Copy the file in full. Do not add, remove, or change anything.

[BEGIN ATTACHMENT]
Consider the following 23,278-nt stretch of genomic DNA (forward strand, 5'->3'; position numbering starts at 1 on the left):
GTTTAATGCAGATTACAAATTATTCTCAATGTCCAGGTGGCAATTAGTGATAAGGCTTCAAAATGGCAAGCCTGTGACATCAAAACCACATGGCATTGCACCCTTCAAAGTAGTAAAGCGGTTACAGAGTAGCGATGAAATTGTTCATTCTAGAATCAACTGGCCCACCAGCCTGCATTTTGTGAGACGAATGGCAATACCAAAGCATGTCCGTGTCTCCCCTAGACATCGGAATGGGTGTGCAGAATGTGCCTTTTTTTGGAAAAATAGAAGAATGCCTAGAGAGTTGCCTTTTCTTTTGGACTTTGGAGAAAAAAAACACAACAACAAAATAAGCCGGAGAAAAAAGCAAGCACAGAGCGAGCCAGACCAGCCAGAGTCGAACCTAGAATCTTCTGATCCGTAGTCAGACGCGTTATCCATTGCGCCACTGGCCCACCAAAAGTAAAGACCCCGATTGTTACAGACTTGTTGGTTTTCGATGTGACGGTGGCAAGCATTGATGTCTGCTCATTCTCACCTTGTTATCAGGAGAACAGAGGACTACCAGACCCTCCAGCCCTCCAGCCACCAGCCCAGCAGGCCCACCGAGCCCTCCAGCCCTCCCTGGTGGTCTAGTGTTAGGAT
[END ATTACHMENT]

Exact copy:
Consider the following 23,278-nt stretch of genomic DNA (forward strand, 5'->3'; position numbering starts at 1 on the left):
GTTTAATGCAGATTACAAATTATTCTCAATGTCCAGGTGGCAATTAGTGATAAGGCTTCAAAATGGCAAGCCTGTGACATCAAAACCACATGGCATTGCACCCTTCAAAGTAGTAAAGCGGTTACAGAGTAGCGATGAAATTGTTCATTCTAGAATCAACTGGCCCACCAGCCTGCATTTTGTGAGACGAATGGCAATACCAAAGCATGTCCGTGTCTCCCCTAGACATCGGAATGGGTGTGCAGAATGTGCCTTTTTTTGGAAAAATAGAAGAATGCCTAGAGAGTTGCCTTTTCTTTTGGACTTTGGAGAAAAAAAACACAACAACAAAATAAGCCGGAGAAAAAAGCAAGCACAGAGCGAGCCAGACCAGCCAGAGTCGAACCTAGAATCTTCTGATCCGTAGTCAGACGCGTTATCCATTGCGCCACTGGCCCACCAAAAGTAAAGACCCCGATTGTTACAGACTTGTTGGTTTTCGATGTGACGGTGGCAAGCATTGATGTCTGCTCATTCTCACCTTGTTATCAGGAGAACAGAGGACTACCAGACCCTCCAGCCCTCCAGCCACCAGCCCAGCAGGCCCACCGAGCCCTCCAGCCCTCCCTGGTGGTCTAGTGTTAGGAT